Recently, a day after the budget presentation, the rural development minister admitted to huge slips in the implementation of the scheme, but added in the same breath that the onus for its implementation lay on the states as the central government gives only directions on implementation.

Even after muted admission of the failures of the NREGA and disowning responsibility for its implementation, there is no sign of any reconsideration by the government regarding future and size of the scheme due to the prevailing groupthink.

Clarity of socio-economic objectives

Under the NREGA, only 82 percent of the funds during 2007-08 and 75 percent during 2008-09 were utilised. After the unduly high and hasty outlay to NREGA—in euphoria of an election victory—it would be prudent to allocate funds to states in a phased manner once the many troubles plaguing the NREGA have been resolved. Instead of a country-wide implementation of the scheme, the government would do well to carry out a comprehensive analysis of the states like Rajasthan, Andhra Pradesh and Tamil Nadu— which claim to have successfully implemented the scheme—to understand the best practices and implement a modified delivery mechanism, with a final aim of phasing out the present scheme in within the next three years.

In the long term, prior to undertaking such large scale interventions for achieving equitable growth, the government must elucidate its socio-economic objectives without any inherent contradictions. If the aim is to provide for a social insurance and safety net then cash transfers or conditional cash transfers to the needy, like the Brazilian government’s bolsa familia, is a better option. Also, this can have a wider ambit by including specific disadvantaged groups/households comprising old women, orphans and disabled; who do not have an able-bodied member to undertake manual labour under the NREGA.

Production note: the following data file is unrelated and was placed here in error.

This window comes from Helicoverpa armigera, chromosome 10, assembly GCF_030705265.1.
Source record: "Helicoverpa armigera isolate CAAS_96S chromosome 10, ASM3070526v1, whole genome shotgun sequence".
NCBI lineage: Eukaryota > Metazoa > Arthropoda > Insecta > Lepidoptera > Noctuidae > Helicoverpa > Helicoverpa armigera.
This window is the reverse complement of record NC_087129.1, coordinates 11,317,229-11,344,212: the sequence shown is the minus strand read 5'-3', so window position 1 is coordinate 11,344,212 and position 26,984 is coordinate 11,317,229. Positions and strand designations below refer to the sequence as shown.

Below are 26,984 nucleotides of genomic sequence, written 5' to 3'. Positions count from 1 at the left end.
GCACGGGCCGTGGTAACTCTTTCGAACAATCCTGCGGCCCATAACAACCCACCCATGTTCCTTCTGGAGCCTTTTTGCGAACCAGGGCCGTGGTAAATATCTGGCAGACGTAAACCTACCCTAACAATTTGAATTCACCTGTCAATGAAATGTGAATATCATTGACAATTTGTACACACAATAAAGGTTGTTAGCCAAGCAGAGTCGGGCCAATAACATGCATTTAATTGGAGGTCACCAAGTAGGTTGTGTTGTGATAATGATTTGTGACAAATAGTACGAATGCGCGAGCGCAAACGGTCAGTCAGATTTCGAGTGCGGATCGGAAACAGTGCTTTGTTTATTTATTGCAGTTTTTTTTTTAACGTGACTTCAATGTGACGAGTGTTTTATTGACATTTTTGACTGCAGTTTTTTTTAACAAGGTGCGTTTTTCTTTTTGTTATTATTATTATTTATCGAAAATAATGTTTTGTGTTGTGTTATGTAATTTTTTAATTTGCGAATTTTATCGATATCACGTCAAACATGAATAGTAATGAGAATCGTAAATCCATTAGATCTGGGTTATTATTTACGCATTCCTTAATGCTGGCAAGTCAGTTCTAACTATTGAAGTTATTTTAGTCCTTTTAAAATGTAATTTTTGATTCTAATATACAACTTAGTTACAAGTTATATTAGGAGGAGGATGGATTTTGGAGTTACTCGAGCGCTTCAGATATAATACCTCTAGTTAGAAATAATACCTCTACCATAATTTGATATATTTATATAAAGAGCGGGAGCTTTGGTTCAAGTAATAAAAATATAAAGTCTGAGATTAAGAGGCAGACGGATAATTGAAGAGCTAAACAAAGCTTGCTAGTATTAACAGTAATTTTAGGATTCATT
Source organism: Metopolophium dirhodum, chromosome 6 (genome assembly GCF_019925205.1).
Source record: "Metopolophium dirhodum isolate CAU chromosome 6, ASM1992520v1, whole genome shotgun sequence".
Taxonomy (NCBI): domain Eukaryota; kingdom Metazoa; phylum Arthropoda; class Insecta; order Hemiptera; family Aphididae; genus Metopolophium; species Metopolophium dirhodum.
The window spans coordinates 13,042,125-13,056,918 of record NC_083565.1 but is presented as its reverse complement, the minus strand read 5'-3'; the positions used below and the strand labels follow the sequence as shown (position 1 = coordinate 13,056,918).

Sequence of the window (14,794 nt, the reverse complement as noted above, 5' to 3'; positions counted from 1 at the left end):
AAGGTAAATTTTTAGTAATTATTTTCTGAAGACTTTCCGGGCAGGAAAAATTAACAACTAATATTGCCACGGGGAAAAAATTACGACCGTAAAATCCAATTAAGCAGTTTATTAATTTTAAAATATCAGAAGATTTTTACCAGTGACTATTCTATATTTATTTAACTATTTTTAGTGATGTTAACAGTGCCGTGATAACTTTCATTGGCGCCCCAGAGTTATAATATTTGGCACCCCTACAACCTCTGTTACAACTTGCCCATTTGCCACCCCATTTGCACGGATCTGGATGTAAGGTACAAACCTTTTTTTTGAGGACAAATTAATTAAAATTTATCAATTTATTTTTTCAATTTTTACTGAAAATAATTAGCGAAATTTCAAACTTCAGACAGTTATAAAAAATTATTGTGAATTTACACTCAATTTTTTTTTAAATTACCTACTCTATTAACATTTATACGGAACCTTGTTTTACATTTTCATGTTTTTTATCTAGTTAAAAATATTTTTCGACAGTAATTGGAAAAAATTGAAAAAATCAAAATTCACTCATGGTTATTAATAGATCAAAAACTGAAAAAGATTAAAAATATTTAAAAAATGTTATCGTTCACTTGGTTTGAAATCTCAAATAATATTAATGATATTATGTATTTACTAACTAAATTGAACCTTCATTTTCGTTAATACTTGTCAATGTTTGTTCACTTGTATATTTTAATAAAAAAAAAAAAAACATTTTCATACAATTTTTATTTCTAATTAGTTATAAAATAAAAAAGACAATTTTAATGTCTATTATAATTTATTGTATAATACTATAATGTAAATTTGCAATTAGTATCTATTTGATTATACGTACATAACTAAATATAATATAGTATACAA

If providing large scale employment to people, without regard to productivity and efficient use of capital is the only criteria for NREGA, then there is no reason to wind down government ownership of public sector units as they are the largest provider of employment. In fact, development activities for asset creation on a fast track—and subsequent management and maintenance of these assets—can be undertaken more effectively through existing institutional mechanisms, distinct from NREGA, by employing machinery on work sites—expressly forbidden under the NREGA.

Quick fixes won’t work

Understandably, a democratically elected government can not appear to be callous to the plight of millions mired in extreme poverty while waiting for the ‘trickle-down effect’. Given the perceived political dividends from populist schemes, the temptation to intervene—albeit with noble intentions—for getting quick but scrimpy results is strong.
Nevertheless, the government must remember that such interventions for improving or shaping social and economic outcomes, however well chosen, are a means of last resort. State interventions in this form, having limited palliative effects, are no substitute for structural reforms to address unemployment and sustained poverty alleviation in rural areas, for achieving equitable growth.

Reforms should aim to raise per capita income in the rural areas—by enhancing relative income—and, therefore, would necessitate reduction in the hands dependent on agricultural activities, on one hand, and a step-up in the manufacturing sector, on the other. The manufacturing industries that will absorb the rural labour force need not be only the traditional large scale industries based in and around urban areas, but SMEs in rural areas engaged in industries such as food processing, dairy products and herbal products to avert migration of multitudes from rural to urban areas.

It might be politically expedient to increase the size of the scheme in the mistaken notion that it directly translates into votes, considering the forthcoming assembly elections in many Indian states, but it will be economically suicidal for the country. The opportunity cost of gargantuan spending in social safety schemes for the entire economy–which will not be visible in the immediate and short term–will be very high in the long term, especially due to the large borrowing by the government.